Google’s suite of online tools has become a huge part of Sumida’s work. It lets her students work on projects together, but also empowers her to better collaborate with local schools on joint projects, like a game of Jeopardy about books nominated for the Nēnē Award, a prize selected by Hawai’ian children.
An “In-CLass” Flip
Technology can also play a role in helping librarians dive right into the meat of their lesson. Because Lakisha Brinson, a librarian at Robert E. Lillard Elementary in Nashville, TN, only has about 25 minutes a week with each class of students, she says it’s more important to get her students working and exploring rather than sitting together for one big lesson. So Brinson films those lessons herself and asks teachers to share the short Web videos with their class before visiting the library. This is her twist on the flipped classroom model—Brinson calls it an “in-class” flip—that maximizes the amount of time students are able to spend on project-based learning.
“We’ve really made a shift in library instruction toward being more student-driven and librarians are very much becoming leaders in a school,” she says.
These new approaches require teachers to change how they think about the library, which is no longer just a place where students check out a book or research some facts. Instead, librarians are playing an increasing role in developing new, tech-driven lessons and projects. And that means they need to get teachers invested in these new ideas as well.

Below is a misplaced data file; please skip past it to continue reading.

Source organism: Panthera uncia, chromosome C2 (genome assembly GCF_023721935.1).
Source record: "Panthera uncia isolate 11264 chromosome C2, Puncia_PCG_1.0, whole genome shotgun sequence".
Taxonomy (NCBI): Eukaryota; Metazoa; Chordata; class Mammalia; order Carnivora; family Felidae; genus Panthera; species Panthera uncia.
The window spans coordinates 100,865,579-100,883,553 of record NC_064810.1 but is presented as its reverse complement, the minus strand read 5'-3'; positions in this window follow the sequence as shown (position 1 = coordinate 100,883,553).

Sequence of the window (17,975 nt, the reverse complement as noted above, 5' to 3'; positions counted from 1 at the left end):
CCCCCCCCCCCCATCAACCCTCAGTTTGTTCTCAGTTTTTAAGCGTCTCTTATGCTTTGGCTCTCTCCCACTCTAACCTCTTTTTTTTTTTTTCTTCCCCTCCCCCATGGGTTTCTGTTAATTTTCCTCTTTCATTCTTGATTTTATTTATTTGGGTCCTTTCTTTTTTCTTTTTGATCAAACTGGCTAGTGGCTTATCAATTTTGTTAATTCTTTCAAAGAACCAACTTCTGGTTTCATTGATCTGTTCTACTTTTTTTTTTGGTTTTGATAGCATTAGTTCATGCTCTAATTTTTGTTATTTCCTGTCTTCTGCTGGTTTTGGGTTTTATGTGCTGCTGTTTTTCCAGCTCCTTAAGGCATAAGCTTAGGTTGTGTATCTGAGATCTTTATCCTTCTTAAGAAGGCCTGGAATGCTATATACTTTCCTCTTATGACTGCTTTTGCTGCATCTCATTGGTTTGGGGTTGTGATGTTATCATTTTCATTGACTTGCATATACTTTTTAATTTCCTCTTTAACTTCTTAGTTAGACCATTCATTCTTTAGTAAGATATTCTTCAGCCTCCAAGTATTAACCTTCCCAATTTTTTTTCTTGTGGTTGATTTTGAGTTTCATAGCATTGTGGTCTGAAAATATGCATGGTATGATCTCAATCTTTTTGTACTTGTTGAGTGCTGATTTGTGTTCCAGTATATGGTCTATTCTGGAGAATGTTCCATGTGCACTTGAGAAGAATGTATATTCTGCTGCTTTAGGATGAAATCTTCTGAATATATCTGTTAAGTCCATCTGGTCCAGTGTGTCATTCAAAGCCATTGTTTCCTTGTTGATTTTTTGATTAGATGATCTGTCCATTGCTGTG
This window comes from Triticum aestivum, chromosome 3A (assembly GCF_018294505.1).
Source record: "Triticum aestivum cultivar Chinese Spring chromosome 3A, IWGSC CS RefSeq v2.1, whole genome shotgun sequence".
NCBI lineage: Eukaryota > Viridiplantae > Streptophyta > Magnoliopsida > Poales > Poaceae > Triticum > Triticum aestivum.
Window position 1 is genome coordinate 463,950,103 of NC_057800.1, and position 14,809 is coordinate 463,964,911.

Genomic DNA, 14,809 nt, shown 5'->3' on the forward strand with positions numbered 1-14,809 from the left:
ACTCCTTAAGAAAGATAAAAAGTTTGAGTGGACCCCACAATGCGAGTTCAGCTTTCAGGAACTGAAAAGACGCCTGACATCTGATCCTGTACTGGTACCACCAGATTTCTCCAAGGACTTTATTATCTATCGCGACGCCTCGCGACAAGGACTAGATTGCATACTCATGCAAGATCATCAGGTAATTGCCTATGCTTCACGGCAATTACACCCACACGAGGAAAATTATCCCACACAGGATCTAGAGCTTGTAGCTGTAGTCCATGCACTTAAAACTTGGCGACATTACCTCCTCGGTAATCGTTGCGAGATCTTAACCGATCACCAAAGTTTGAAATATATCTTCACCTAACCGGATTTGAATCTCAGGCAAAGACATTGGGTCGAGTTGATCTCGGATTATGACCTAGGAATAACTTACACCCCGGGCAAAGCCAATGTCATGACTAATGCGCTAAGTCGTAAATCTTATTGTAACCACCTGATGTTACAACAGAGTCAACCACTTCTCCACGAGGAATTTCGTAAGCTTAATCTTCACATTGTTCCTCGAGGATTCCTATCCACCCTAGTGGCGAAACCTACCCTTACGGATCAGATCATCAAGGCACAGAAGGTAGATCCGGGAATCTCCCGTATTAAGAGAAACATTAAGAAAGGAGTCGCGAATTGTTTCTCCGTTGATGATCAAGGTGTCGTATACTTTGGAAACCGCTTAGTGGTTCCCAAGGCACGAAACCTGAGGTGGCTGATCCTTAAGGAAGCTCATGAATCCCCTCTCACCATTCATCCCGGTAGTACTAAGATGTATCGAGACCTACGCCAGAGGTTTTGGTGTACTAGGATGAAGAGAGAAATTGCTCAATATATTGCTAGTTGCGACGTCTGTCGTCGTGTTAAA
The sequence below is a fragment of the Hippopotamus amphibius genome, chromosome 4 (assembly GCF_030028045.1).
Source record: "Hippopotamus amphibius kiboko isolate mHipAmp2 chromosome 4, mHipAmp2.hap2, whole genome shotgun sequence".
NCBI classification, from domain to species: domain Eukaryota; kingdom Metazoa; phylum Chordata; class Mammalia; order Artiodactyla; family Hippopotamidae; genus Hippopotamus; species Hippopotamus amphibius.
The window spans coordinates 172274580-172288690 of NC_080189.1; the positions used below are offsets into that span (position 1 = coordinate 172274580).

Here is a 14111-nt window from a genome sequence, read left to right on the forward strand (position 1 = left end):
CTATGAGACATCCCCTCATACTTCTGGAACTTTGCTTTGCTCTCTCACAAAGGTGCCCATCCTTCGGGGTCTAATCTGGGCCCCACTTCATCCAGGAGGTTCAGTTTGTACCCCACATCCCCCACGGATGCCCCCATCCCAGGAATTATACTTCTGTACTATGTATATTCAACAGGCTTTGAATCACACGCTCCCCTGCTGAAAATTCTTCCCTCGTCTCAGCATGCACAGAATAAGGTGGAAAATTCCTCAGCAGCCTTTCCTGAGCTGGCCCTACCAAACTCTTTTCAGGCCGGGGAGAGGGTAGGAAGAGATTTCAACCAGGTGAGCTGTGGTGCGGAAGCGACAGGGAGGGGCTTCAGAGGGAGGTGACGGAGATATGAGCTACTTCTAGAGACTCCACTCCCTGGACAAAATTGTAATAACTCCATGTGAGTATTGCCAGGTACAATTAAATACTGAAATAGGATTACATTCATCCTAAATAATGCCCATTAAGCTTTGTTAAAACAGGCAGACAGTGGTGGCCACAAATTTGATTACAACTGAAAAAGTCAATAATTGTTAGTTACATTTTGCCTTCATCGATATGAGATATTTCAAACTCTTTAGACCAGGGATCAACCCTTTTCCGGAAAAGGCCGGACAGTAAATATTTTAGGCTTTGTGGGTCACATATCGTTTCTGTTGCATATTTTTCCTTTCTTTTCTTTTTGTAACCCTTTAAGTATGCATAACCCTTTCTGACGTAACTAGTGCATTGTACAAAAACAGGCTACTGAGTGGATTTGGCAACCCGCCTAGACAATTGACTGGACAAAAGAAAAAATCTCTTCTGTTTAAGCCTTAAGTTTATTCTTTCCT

“I think one of my main responsibilities is to get my teachers on board. If I can get them, they can hook their students,” Brinson says. “That’s one thing that I think librarians are becoming more of: change agents for teachers.”
Looking forward four or five years—to the time when today’s kindergarteners, for example, will be finishing elementary school—the Horizon report saw an increase in the number of maker spaces and the rise of digital badges, which let students demonstrate that they’ve learned a skill on their own much in the way older learners are beginning to be able to do with online courses.
But even if all the technology isn’t there yet, librarians can still do much of this kind of work right now. “We may not be able to have the 3-D printers right away, but even having things like screws and magnets will be a start,” Brinson says.
And ultimately, technology can help students not just become better learners, but also understand how the discrete disciplines they’re learning are actually far more interconnected out in the real world.
“We’re going to see more and more of kids being tasked with being problem solvers rather than this divided curriculum, where things like reading and math and science are all separate,” says Plemmons. “We’ll move into a place where they’re all connected.”
A student makes the case for Olympian Jesse Owens, winner of the inaugural Barrow Peace Prize.